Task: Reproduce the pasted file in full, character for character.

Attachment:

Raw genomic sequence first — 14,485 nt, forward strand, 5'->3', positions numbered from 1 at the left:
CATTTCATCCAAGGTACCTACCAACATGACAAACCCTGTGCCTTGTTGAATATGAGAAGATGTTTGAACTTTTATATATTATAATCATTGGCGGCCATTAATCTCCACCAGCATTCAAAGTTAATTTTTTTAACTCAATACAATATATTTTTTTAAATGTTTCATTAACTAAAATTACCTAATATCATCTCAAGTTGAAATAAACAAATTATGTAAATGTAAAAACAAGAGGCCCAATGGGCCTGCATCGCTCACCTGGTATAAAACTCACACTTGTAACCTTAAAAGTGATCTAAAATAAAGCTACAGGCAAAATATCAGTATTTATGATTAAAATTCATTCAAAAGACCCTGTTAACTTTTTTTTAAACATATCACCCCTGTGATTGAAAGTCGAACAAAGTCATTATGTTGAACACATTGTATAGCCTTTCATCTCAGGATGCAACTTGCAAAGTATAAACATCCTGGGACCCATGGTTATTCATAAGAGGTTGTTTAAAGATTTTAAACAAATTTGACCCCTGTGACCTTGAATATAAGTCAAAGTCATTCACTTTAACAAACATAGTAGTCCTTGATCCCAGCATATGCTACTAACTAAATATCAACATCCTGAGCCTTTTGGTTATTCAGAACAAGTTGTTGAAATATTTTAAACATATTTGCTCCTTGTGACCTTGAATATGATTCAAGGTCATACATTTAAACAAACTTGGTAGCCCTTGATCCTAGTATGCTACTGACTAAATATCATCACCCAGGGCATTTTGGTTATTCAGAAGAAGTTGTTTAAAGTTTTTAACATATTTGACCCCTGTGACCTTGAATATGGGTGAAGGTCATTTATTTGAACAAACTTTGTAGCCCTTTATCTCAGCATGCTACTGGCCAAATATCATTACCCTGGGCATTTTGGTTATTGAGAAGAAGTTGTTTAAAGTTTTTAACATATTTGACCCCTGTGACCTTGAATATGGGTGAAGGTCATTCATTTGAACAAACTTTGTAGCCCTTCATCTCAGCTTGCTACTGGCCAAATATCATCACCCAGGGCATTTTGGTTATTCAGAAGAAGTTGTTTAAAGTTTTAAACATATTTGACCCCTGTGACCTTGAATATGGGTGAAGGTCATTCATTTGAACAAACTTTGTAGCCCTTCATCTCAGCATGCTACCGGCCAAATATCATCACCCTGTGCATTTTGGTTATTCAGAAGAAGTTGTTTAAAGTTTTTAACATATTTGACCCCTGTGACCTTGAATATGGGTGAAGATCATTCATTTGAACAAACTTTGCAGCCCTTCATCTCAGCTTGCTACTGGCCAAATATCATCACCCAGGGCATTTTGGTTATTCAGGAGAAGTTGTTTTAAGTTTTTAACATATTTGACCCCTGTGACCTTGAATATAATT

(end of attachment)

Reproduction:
Raw genomic sequence first — 14,485 nt, forward strand, 5'->3', positions numbered from 1 at the left:
CATTTCATCCAAGGTACCTACCAACATGACAAACCCTGTGCCTTGTTGAATATGAGAAGATGTTTGAACTTTTATATATTATAATCATTGGCGGCCATTAATCTCCACCAGCATTCAAAGTTAATTTTTTTAACTCAATACAATATATTTTTTTAAATGTTTCATTAACTAAAATTACCTAATATCATCTCAAGTTGAAATAAACAAATTATGTAAATGTAAAAACAAGAGGCCCAATGGGCCTGCATCGCTCACCTGGTATAAAACTCACACTTGTAACCTTAAAAGTGATCTAAAATAAAGCTACAGGCAAAATATCAGTATTTATGATTAAAATTCATTCAAAAGACCCTGTTAACTTTTTTTTAAACATATCACCCCTGTGATTGAAAGTCGAACAAAGTCATTATGTTGAACACATTGTATAGCCTTTCATCTCAGGATGCAACTTGCAAAGTATAAACATCCTGGGACCCATGGTTATTCATAAGAGGTTGTTTAAAGATTTTAAACAAATTTGACCCCTGTGACCTTGAATATAAGTCAAAGTCATTCACTTTAACAAACATAGTAGTCCTTGATCCCAGCATATGCTACTAACTAAATATCAACATCCTGAGCCTTTTGGTTATTCAGAACAAGTTGTTGAAATATTTTAAACATATTTGCTCCTTGTGACCTTGAATATGATTCAAGGTCATACATTTAAACAAACTTGGTAGCCCTTGATCCTAGTATGCTACTGACTAAATATCATCACCCAGGGCATTTTGGTTATTCAGAAGAAGTTGTTTAAAGTTTTTAACATATTTGACCCCTGTGACCTTGAATATGGGTGAAGGTCATTTATTTGAACAAACTTTGTAGCCCTTTATCTCAGCATGCTACTGGCCAAATATCATTACCCTGGGCATTTTGGTTATTGAGAAGAAGTTGTTTAAAGTTTTTAACATATTTGACCCCTGTGACCTTGAATATGGGTGAAGGTCATTCATTTGAACAAACTTTGTAGCCCTTCATCTCAGCTTGCTACTGGCCAAATATCATCACCCAGGGCATTTTGGTTATTCAGAAGAAGTTGTTTAAAGTTTTAAACATATTTGACCCCTGTGACCTTGAATATGGGTGAAGGTCATTCATTTGAACAAACTTTGTAGCCCTTCATCTCAGCATGCTACCGGCCAAATATCATCACCCTGTGCATTTTGGTTATTCAGAAGAAGTTGTTTAAAGTTTTTAACATATTTGACCCCTGTGACCTTGAATATGGGTGAAGATCATTCATTTGAACAAACTTTGCAGCCCTTCATCTCAGCTTGCTACTGGCCAAATATCATCACCCAGGGCATTTTGGTTATTCAGGAGAAGTTGTTTTAAGTTTTTAACATATTTGACCCCTGTGACCTTGAATATAATT